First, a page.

The recruiter smiled as I told him why I wanted to join. He said it was good I was eighteen and didn't need my parents signature.

I kept my little secret as long as I could. The four weeks flew by and finally, I had no choice. Mom cried as the last of her babies was leaving the nest. Dad shook my hand then pulled me in for a big bear hug.

I'd never thought about what Sis had to go through for her training but after mine, I admired her all the more. Sometimes weeks seemed to pass in seconds and at other times minutes crawled by for days.

Several women had come into training when I did and it was hard to watch them endure what we had to go through to make grade. Not to talk the service down, but they were treated hard. No special provision was made just because they were female! Sometimes it seemed wrong and on occasion it made me sick. By the time I graduated I was ready to get away from the appearance of prejudice. Some of them made it, most didn't. Of course a lot of men dropped out too. Either you had the right stuff or you didn't.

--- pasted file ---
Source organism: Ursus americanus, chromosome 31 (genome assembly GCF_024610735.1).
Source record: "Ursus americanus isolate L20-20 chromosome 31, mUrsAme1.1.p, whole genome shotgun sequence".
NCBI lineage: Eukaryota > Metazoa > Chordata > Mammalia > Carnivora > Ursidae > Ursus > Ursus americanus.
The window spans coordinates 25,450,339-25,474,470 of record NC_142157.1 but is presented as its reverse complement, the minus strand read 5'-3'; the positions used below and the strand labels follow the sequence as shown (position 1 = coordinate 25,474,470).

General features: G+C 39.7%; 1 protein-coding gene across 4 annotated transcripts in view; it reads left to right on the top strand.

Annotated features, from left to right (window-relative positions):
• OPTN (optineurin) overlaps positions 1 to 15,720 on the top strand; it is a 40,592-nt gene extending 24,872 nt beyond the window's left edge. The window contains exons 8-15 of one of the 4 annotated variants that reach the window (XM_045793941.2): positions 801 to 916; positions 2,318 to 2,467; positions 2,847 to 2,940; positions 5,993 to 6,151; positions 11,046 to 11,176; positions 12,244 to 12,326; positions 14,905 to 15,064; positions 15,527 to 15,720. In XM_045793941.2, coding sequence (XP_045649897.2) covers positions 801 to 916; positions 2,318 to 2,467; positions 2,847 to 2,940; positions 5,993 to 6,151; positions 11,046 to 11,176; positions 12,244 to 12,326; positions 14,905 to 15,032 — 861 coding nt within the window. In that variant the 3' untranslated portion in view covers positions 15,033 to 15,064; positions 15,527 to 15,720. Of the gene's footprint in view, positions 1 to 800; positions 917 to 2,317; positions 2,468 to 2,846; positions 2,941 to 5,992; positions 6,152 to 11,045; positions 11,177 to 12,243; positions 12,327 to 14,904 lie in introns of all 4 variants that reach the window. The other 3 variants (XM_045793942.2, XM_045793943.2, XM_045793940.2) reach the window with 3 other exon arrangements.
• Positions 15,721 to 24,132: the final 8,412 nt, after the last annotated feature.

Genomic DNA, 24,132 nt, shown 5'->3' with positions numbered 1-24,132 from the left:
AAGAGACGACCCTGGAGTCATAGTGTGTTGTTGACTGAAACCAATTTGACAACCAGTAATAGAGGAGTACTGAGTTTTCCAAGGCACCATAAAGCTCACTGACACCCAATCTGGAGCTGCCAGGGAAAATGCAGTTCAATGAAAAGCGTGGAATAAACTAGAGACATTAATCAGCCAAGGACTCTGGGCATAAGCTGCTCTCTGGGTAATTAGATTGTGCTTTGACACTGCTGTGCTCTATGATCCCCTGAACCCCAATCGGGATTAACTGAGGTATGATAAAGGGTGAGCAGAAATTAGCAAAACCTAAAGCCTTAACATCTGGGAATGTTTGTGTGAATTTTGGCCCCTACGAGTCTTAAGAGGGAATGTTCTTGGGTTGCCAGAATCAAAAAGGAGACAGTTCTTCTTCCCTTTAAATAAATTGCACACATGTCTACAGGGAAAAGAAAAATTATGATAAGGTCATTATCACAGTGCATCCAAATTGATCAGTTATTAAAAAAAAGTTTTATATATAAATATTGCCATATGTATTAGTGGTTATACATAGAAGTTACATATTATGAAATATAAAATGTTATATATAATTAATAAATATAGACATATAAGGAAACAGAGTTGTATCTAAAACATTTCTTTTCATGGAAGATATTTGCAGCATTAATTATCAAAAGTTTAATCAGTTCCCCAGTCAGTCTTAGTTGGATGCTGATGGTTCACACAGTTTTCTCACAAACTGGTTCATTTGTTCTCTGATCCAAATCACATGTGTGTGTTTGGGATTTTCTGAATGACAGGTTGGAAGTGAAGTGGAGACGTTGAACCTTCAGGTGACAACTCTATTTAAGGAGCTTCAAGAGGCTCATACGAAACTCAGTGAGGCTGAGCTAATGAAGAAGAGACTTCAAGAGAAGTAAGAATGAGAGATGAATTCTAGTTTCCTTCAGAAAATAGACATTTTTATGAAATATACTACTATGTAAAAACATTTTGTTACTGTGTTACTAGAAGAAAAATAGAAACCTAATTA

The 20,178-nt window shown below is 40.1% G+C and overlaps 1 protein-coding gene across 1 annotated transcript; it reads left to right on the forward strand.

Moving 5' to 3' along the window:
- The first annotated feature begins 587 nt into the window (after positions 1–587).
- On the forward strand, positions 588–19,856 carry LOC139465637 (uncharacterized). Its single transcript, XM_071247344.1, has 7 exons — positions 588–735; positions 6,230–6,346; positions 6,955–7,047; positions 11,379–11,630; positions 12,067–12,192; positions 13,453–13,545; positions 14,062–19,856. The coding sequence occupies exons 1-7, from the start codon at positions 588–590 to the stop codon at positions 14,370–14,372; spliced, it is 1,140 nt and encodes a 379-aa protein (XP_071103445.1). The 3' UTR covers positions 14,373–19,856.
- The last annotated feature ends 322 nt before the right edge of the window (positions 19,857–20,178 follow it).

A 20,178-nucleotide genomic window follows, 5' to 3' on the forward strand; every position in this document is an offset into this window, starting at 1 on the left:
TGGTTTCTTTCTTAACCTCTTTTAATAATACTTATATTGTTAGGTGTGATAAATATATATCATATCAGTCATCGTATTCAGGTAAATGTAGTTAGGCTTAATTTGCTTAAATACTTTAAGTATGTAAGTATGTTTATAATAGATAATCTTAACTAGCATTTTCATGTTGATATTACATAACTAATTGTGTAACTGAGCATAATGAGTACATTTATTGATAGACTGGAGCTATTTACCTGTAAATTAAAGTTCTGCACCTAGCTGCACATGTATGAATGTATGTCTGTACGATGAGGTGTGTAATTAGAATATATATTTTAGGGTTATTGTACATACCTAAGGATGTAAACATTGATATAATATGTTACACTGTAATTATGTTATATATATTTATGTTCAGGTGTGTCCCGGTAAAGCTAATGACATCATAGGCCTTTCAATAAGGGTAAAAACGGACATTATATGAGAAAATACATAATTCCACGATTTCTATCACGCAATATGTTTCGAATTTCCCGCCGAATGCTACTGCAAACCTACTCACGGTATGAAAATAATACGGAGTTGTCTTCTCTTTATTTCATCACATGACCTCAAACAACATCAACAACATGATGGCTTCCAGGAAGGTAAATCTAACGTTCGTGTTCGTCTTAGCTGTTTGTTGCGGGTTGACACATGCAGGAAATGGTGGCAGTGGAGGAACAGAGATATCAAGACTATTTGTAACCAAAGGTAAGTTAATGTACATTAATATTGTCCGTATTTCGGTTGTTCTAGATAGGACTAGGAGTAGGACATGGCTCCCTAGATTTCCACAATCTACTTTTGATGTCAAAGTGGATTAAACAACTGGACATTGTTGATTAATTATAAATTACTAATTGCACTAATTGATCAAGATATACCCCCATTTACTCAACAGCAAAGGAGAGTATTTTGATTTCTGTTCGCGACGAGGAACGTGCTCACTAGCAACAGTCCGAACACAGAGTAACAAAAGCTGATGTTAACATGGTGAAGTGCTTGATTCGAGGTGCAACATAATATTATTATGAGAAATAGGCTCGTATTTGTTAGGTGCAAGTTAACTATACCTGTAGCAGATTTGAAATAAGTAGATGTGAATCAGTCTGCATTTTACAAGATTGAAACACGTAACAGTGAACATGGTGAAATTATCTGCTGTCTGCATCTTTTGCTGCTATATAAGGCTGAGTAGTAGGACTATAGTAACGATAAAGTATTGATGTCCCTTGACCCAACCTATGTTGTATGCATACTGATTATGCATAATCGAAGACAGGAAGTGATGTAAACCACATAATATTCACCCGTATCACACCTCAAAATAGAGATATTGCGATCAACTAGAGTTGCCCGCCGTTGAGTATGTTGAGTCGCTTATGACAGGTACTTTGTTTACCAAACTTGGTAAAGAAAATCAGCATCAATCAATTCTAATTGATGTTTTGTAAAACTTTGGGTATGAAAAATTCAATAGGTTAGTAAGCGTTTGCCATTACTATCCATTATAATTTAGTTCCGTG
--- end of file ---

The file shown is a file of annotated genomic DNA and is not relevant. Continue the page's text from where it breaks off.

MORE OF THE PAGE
Like Sis, I had often taken time across town at the little airport there. Planes were in my blood. If I couldn't fly, I'd help those who could. Aircraft maintenance was where I ended up. Fixing planes was as much fun to me as flying in them.

Sis didn't know about my posting. I kept that a secret. I had some choices and what could be better? Sea duty on a carrier fit my intentions just fine. I'd do my sea duty and get to spend it with Sis.

Carriers are huge! A person could be on one and not see most of the rest of the crew on board for days, as if you had time to go strolling about! You couldn't just wander around and so you spent the bulk of your time at or near your duty area. Your social life pretty much revolved around those you worked with as well.